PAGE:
Your statement is true for the FEF-3 #844, but NOT for #3985, as the tender is definitely the "limiting factor" on the real 4-6-6-4 "Big Challengers".

 My Challenger tenders can go around far sharper curves than their locomotives can.

Models are a whole different story than real locomotives!

 

When they moved the Big Boy out of Vermont in the early 80's to Steamtown's new location in Scranton the issue wasn't the locomotive but the rigid tender as they had to be carefull moving her around, that a wheel wouldn't jump a rail or spread the rails.  So I was told.

 

Dominic Mazoch posted:

Were there any advantages for NYC or UP for using a tender with such a wheel arangement?  A tendet with a 4 and a 3 axle trucks would give one the same number of acled in a more flexable wheelbase.

Weight distribution.

Water weighs a lot.  25,000 gallons or so in the case of the Big Boy.  There's less weight per axle.  14 axles distributes the weight on the rails more evenly than 4, 6 or 8.

Rusty

Rusty Traque posted:
Dominic Mazoch posted:

Were there any advantages for NYC or UP for using a tender with such a wheel arangement?  A tendet with a 4 and a 3 axle trucks would give one the same number of acled in a more flexable wheelbase.

Weight distribution.

Water weighs a lot.  25,000 gallons or so in the case of the Big Boy.  There's less weight per axle.  14 axles distributes the weight on the rails more evenly than 4, 6 or 8.

Rusty

I believe the tender when full actually weighed more than the engine, at least more than a Hudson.

Pete

AFB56867-A9A3-45A9-BA16-00B3F3D405B1

this is the usual pic of the engine I see (above) or think of.

I noticed just how big the pilot wheels appear compared to our models. The pic below caught my attention.

 

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I was given some advice when converting my Allegheny over to 2 rail. "The pilot wheels should be smaller" or I'll create a short. Sure enough I had to swap them out right away when I noticed severe sparking rounding the first curve I ran her on. It was a quick solution that I did not look into any closer. It solved it and I was happy.

 So I can't help but wonder if again, our models are modified just to make life easier? Real dimensions and the way the real weight is handled is probably much different than our toy models that have a different set of problems to solve. Probably why I read of so many shelf queen engines being produced over the years?

 Being a modern diesel fan has helped me avoid some of the basic steam engine problems, and solutions over the years. I ran HO when I was a kid and had poor results with steam vs. diesels running reliably. As my guests prefer steam era engines, I'm forced to look closer and study these goliaths.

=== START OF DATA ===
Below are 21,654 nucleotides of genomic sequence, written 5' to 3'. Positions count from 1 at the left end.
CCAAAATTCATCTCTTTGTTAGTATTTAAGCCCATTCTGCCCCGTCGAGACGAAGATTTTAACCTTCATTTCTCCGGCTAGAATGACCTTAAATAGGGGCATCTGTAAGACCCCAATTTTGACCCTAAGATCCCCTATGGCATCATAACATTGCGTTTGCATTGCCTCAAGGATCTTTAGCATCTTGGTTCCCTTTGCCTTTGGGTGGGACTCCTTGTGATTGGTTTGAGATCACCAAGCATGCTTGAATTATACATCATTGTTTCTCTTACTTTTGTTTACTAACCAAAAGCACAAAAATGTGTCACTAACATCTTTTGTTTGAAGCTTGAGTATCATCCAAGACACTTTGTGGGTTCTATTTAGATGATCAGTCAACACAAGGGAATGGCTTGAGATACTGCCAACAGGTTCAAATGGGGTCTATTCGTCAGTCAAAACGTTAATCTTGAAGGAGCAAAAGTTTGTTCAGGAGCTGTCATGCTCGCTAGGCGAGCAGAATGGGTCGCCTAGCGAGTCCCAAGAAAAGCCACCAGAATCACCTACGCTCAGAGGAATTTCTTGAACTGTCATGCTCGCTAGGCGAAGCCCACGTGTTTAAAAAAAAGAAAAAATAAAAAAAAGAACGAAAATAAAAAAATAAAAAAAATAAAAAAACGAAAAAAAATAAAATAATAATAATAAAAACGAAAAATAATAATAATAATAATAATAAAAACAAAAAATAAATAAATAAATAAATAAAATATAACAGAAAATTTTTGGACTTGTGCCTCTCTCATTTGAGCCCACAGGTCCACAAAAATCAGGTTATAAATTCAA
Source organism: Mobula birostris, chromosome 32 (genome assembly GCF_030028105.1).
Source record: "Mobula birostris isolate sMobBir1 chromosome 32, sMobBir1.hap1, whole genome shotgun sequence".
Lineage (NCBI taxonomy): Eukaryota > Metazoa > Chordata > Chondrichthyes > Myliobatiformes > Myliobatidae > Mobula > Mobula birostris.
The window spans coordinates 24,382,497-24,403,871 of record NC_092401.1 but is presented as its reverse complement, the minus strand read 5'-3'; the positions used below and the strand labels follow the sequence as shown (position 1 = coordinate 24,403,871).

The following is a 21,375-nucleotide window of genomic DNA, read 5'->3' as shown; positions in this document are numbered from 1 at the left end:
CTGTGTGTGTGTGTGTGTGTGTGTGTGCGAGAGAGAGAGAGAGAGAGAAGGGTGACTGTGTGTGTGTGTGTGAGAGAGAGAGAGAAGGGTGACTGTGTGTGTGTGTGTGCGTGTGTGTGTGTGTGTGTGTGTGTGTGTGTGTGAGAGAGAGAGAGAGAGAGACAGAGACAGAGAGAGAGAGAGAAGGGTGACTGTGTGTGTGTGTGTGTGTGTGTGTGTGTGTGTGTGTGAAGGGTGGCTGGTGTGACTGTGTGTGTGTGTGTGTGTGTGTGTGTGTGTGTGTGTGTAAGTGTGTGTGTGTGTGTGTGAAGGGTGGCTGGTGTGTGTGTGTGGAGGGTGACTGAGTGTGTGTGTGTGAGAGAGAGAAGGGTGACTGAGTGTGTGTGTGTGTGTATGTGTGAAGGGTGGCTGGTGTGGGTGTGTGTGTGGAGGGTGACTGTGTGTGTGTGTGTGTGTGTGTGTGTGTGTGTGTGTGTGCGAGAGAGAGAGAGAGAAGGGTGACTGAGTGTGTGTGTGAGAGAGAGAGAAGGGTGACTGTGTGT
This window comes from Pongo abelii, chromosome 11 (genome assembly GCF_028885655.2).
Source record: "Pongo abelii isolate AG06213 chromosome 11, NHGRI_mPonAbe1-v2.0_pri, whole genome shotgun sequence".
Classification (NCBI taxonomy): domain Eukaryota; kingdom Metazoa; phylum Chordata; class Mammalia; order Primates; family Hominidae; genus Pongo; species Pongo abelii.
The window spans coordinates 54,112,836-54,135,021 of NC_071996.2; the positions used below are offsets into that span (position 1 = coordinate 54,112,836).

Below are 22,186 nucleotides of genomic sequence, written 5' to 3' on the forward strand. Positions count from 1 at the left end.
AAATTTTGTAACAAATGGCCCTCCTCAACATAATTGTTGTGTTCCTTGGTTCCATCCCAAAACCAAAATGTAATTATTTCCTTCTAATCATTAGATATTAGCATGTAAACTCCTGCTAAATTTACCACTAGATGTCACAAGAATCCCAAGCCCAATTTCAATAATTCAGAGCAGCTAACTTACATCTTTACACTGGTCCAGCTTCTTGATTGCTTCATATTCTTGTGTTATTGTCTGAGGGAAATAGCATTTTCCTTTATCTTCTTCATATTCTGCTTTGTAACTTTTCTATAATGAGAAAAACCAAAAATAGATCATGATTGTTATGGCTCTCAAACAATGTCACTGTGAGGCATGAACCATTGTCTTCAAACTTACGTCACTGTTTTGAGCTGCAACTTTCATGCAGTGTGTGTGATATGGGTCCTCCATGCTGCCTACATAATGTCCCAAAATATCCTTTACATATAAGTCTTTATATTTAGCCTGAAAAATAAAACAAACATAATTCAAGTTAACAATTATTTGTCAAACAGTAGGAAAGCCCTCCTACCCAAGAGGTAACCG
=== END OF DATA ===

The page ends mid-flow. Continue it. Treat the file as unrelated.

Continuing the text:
Blast away now!  I'm way behind.

Thanks for the topic and all the info provided. Now I have to go back and study everything closer.

 

" on Sour mash and cheap wine " ??

Why go back to DCC when I have DCS!

Rusty Traque posted:
Dominic Mazoch posted:

Were there any advantages for NYC or UP for using a tender with such a wheel arangement?  A tendet with a 4 and a 3 axle trucks would give one the same number of acled in a more flexable wheelbase.

Weight distribution.

Water weighs a lot.  25,000 gallons or so in the case of the Big Boy.  There's less weight per axle.  14 axles distributes the weight on the rails more evenly than 4, 6 or 8.

Rusty

DUH!  Miscounted axles.  What was I thinking???  That's what happens when the morning coffee hasn't kicked in.

Still, a centipede tender distributes the weight better than standard trucks.

Rusty

Hot Water posted:
bob2 posted:

Compare the wheelbase of the 5 axle casting with the wheelbase of even one Challenger engine, let alone an 80" drivered Northern.  The tender was not the limiting factor.

Your statement is true for the FEF-3 #844, but NOT for #3985, as the tender is definitely the "limiting factor" on the real 4-6-6-4 "Big Challengers".

 My Challenger tenders can go around far sharper curves than their locomotives can.

Models are a whole different story than real locomotives!

 

C'mon, Jack, 

Next you'll be telling us that the 3985 wasn't equipped with DCC and a Tsunami sound system.